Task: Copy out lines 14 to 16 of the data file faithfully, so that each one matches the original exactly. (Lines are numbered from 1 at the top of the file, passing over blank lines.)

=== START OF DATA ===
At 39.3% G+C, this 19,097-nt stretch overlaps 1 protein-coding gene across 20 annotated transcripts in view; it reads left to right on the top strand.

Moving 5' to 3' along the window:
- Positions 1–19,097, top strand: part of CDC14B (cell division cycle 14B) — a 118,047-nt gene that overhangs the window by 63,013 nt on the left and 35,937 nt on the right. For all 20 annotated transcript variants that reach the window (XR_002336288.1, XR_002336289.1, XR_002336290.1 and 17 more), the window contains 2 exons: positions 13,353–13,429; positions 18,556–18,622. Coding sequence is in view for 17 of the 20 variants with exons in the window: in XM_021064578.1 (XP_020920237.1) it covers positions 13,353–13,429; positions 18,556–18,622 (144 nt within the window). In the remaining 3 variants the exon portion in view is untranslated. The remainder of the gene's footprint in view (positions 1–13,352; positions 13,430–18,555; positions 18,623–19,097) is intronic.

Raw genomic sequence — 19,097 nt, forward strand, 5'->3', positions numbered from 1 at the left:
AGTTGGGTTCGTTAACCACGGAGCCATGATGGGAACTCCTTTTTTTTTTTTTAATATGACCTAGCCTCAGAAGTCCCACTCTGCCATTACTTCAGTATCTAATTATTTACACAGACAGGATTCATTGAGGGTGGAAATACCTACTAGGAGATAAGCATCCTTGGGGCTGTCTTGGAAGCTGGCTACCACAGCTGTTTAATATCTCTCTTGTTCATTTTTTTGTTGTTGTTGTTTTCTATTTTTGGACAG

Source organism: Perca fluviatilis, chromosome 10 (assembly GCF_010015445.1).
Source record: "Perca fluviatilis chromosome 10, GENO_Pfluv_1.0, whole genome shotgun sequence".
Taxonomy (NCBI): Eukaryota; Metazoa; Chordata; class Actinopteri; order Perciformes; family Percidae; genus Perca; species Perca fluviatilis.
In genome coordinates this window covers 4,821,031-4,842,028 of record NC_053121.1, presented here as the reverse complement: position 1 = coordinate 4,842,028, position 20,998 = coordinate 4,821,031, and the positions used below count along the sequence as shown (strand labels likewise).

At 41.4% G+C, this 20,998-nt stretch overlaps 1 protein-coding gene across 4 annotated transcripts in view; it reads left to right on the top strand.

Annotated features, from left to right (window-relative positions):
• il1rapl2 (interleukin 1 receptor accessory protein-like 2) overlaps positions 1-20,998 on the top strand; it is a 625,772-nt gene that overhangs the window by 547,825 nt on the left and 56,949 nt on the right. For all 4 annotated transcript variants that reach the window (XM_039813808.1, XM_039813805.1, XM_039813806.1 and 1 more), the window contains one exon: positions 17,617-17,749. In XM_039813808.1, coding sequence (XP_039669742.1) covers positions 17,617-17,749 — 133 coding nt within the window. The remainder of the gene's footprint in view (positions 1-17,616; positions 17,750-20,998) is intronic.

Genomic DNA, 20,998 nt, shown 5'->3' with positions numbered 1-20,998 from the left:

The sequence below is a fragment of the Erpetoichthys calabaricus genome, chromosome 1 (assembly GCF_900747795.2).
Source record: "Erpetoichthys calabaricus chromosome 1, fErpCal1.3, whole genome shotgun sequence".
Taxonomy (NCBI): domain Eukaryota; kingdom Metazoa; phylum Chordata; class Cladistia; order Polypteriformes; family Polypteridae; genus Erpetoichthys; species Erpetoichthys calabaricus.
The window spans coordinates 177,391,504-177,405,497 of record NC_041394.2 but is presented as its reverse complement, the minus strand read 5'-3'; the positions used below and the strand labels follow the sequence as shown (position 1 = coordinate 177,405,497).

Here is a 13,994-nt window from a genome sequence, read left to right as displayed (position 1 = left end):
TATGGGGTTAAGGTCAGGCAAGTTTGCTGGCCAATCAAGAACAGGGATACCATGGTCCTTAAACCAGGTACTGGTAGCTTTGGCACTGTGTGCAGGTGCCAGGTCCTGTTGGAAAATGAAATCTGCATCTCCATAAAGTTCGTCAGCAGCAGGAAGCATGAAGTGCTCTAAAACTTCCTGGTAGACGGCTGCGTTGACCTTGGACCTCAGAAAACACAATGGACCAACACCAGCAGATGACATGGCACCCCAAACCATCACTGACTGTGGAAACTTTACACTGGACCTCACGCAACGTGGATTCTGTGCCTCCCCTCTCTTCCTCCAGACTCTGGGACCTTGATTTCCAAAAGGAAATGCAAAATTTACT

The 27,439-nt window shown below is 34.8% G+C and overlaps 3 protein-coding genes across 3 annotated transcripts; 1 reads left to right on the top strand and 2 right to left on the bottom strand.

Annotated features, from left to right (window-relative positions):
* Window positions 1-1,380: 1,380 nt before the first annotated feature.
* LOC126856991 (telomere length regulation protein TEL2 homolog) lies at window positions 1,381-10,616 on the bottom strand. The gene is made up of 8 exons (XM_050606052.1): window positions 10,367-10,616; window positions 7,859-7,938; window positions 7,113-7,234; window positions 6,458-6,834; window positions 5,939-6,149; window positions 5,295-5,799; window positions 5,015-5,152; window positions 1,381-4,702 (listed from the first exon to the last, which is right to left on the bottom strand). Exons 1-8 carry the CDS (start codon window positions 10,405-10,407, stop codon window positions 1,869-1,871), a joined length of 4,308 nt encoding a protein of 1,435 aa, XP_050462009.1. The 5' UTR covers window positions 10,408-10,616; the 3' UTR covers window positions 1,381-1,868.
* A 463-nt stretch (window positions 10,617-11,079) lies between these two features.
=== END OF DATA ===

The sequence below is a fragment of the Erpetoichthys calabaricus genome, chromosome 1 (assembly GCF_900747795.2).
Source record: "Erpetoichthys calabaricus chromosome 1, fErpCal1.3, whole genome shotgun sequence".
Taxonomy (NCBI): domain Eukaryota; kingdom Metazoa; phylum Chordata; class Cladistia; order Polypteriformes; family Polypteridae; genus Erpetoichthys; species Erpetoichthys calabaricus.